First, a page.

New Metal on Metal Hip Replacement Study

Metal on Metal Hip

Should or shouldn’t you consider the metal on metal hip replacement?

Hip joint wear and tear can result in pain and stiffness and sometimes, difficulty while walking. When these symptoms aren’t significantly reduced by traditional treatments, such as physical therapy, you may be advised that you have either a total hip replacement or a hip resurfacing. A total hip replacement is commonly called a metal on metal hip replacement, in which both the ball and socket of the joint are made of metal. Metal on metal hip resurfacing is another type of metal on metal hip replacement where the cap of the bone is trimmed and capped with a metal covering. Damaged bone and cartilage are removed and replaced with additional metal parts.

The benefit of these sorts of ,metal on metal hip replacements is that there is less wear and tear when the metal ball and joint rub against each other than non-metal hip replacements. As well there is a decreased risk of dislocation and a decreased risk of fracture for this device, when compared to other types of hip replacements.

There are several unique risks with metal on metal implants that must be considered. One risk is that when the metal ball and cup slide against each other while walking or running, tiny pieces of metal can be released and there can damage to the bone and or the soft tissue, leading to pain. As well, there can be loosening of the metal parts even the possibility of complete failure of the devise. In this case, there will be a need for a revision surgery, a replacement of the device.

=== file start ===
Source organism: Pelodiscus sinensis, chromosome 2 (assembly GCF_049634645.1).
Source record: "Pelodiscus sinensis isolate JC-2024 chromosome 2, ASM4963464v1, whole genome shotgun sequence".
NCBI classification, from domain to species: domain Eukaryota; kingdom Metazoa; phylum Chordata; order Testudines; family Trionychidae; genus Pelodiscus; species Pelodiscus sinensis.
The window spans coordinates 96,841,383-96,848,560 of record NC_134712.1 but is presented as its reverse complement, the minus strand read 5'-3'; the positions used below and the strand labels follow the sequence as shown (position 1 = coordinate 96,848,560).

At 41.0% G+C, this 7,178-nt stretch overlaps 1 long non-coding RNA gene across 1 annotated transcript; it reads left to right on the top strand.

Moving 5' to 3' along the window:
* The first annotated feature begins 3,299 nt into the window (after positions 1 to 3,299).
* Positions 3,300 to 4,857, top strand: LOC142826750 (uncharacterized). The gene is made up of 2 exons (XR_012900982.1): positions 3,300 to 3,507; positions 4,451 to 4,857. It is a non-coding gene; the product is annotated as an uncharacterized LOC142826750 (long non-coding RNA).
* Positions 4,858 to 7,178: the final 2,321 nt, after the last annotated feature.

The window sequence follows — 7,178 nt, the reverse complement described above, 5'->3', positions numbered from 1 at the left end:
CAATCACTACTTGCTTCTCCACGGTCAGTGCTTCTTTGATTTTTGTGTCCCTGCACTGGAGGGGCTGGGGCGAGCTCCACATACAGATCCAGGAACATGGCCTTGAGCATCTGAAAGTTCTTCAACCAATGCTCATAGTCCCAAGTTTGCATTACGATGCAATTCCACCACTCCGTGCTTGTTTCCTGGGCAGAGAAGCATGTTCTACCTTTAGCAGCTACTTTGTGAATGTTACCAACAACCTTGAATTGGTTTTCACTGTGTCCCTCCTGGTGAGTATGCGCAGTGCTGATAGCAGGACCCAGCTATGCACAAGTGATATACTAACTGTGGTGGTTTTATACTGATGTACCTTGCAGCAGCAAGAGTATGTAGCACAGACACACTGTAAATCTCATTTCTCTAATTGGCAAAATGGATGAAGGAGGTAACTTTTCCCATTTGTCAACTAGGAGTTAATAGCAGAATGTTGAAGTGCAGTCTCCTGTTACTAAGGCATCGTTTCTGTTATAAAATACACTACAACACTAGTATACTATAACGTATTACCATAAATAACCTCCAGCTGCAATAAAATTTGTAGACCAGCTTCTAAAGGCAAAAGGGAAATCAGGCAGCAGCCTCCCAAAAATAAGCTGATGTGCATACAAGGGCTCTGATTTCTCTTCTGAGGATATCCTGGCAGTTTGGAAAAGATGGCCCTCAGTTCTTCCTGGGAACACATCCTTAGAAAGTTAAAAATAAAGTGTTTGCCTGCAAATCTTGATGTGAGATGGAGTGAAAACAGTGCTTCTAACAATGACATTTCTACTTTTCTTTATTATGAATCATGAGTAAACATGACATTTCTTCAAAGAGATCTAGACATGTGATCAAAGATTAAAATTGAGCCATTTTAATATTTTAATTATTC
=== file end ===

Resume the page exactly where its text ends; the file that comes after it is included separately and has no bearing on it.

There was a study was completed using one type of metal on metal hip bearing and in which it was determined that there is no safe blood metal ion level that might help to predict function in these metal on metal hips. Both cobalt and chromium are metal ions that show up in blood as bio-markers. However, higher blood metal level ions of cobalt were widespread among those with poorer functioning hips, whether just hip resurfacing or larger total hip replacements.

The first line of treatment is prevention and immediate consultation with an orthopedic doctor, especially if you are having pain and stiffness while walking. As well, consider the long term benefit and risk of metal on metal implants when compared to other types of implants. Discuss your concerns with your doctor and together you can make this important decision!

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